Igor DaCruz is a vice president for SVB’s Southwest Life Science practice in San Diego, where he manages a portfolio of biotech and diagnostic companies. Whether his clients need to simplify their financial operations or extend their existing runway, Igor forges innovative solutions that allow them to stay focused on achieving their goals. He’s passionate about his front-row seat in the sector, where he can watch, in real time, as the most cutting-edge companies develop breakthrough therapies and revolutionize the way we treat — and sometimes cure — disease.
Igor has specialized in meeting the unique financial demands of life science firms throughout his career. He joined SVB Boston in 2011 as an associate in the specialty finance division. In this role, he provided financial analysis and credit underwriting for companies in the life science sector. He relocated to SVB San Diego in 2013, where as a senior associate, he supported a broad range of life science companies, including biotech, diagnostic, medical device and healthcare IT enterprises. In 2017, Igor completed a three-month rotation in SVB’s joint venture in China, where he helped develop the bank’s life science expertise in that growing market and also served as a bridge between the teams in the United States and China. . Igor holds a bachelor’s degree in management with a concentration in finance from the University of Massachusetts, Boston.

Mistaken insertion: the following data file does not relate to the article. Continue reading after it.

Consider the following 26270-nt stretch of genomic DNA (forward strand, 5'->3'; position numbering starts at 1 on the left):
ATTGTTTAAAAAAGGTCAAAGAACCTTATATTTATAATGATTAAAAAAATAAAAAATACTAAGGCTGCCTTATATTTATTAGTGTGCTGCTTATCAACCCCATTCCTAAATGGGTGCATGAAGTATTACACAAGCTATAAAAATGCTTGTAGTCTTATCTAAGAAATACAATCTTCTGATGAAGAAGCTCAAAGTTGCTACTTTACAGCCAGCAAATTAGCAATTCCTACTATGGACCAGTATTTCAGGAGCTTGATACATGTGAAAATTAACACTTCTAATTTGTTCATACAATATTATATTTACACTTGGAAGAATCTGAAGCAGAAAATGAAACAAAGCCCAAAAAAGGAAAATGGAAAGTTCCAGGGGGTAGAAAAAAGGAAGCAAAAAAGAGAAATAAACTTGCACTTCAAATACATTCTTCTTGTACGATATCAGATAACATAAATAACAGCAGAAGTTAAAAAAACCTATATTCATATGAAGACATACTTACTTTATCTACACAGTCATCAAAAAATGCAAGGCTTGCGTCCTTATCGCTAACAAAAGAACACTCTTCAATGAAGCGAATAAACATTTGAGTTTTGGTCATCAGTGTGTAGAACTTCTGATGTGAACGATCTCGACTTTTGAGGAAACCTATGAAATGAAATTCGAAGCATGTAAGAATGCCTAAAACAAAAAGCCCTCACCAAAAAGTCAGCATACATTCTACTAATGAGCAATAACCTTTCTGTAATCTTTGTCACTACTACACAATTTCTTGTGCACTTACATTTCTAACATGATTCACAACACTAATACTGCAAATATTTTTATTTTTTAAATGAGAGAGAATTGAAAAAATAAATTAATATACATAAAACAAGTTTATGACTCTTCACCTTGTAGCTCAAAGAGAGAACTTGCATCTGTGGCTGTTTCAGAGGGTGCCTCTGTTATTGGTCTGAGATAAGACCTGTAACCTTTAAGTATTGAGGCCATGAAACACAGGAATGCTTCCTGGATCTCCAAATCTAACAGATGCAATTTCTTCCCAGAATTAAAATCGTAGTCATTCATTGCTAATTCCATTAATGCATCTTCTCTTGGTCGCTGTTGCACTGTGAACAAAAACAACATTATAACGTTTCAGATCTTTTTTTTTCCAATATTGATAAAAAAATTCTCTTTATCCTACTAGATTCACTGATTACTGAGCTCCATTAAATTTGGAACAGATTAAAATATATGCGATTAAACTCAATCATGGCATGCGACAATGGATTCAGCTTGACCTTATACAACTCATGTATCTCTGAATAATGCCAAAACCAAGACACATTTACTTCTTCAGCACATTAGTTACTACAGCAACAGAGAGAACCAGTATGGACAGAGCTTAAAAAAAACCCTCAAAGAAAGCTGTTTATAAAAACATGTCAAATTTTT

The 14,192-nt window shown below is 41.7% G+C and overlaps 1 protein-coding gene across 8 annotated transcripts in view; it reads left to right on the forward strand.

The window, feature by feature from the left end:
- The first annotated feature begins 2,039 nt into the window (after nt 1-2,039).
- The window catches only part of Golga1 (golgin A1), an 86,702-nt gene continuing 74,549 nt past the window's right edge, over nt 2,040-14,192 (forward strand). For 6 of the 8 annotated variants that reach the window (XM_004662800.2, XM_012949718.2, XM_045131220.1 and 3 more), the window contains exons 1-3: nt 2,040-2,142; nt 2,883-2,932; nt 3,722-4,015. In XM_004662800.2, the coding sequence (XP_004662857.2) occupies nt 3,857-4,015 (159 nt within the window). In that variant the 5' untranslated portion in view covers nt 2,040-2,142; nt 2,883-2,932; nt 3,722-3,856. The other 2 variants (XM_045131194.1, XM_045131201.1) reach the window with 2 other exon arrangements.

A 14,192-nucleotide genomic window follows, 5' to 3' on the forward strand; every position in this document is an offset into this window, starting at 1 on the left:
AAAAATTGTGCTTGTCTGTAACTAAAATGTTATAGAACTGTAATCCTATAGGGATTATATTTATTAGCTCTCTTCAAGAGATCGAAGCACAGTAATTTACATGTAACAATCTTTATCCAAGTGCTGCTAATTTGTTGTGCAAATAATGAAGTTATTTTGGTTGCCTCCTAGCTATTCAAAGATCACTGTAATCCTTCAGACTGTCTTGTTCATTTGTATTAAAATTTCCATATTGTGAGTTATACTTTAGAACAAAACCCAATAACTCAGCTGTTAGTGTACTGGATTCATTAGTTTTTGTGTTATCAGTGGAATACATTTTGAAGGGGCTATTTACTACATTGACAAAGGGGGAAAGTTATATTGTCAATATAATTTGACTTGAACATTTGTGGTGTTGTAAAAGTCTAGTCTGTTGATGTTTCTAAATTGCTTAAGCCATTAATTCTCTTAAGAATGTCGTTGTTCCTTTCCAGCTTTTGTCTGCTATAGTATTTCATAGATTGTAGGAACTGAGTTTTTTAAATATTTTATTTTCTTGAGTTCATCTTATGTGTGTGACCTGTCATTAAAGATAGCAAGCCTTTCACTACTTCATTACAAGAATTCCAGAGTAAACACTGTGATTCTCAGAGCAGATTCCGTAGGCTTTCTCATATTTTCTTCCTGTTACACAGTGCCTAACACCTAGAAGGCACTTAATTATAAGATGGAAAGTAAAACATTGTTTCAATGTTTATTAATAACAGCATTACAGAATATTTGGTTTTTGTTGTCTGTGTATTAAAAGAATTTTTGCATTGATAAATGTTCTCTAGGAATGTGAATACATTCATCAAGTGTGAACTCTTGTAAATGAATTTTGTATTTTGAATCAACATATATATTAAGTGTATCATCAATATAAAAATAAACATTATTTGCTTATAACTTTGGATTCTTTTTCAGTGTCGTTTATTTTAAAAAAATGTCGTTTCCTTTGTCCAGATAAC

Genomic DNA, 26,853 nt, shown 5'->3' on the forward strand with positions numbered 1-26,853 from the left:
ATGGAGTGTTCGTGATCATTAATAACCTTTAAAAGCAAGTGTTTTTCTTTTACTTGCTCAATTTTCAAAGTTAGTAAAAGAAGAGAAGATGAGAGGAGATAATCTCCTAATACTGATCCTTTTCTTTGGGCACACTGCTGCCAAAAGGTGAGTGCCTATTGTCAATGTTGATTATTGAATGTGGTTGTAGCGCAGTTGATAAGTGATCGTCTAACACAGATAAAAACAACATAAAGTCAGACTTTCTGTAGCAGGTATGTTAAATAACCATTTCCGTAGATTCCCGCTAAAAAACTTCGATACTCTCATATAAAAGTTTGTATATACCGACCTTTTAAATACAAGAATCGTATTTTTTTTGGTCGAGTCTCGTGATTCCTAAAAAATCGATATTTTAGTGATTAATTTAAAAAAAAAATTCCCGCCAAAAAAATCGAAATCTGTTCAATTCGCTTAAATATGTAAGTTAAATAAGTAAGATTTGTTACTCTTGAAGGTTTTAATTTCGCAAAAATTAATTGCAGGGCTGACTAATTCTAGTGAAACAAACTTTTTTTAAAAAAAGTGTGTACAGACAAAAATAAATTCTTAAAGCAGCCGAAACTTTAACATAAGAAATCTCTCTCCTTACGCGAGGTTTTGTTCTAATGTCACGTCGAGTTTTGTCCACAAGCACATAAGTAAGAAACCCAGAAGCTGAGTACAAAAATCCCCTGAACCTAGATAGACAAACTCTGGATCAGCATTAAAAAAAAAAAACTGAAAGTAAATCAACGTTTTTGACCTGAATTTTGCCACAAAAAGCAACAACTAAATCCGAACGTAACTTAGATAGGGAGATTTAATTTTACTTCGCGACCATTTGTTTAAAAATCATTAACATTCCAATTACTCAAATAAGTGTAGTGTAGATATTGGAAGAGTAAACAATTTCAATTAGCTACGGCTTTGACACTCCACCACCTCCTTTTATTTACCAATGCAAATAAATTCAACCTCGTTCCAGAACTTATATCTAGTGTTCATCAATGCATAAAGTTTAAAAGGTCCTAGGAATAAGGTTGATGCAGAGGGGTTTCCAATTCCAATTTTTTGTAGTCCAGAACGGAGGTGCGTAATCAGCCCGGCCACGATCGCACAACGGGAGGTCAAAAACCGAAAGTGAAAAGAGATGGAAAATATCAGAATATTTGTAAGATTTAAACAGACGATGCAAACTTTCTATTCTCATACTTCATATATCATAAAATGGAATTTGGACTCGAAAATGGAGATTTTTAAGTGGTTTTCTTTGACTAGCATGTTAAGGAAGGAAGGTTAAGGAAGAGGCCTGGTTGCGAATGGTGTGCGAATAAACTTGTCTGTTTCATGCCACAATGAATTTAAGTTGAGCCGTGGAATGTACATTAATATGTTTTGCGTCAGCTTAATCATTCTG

While in Hong Kong, Igor was part of a four-person team that helped raise more than HK$42,000 for Oxfam, a global nonprofit that works in more than 90 countries to end the injustice of poverty. As part of the fundraising efforts, Igor and his team completed a 100-kilometer nonstop trail walk that lasted 39 hours and 15 minutes.
Born and raised in Brazil and fluent in English, Portuguese and Spanish, Igor attended high school in Boston, where he lived until moving to San Diego. In his free time, Igor’s interests include judo, outdoor climbing, travel and craft beer. He’s also an avid soccer enthusiast. In fact, after high school, he tried out for the New England Revolution, a major-league soccer team — but he decided he’d rather become a banker instead (he says with a wink).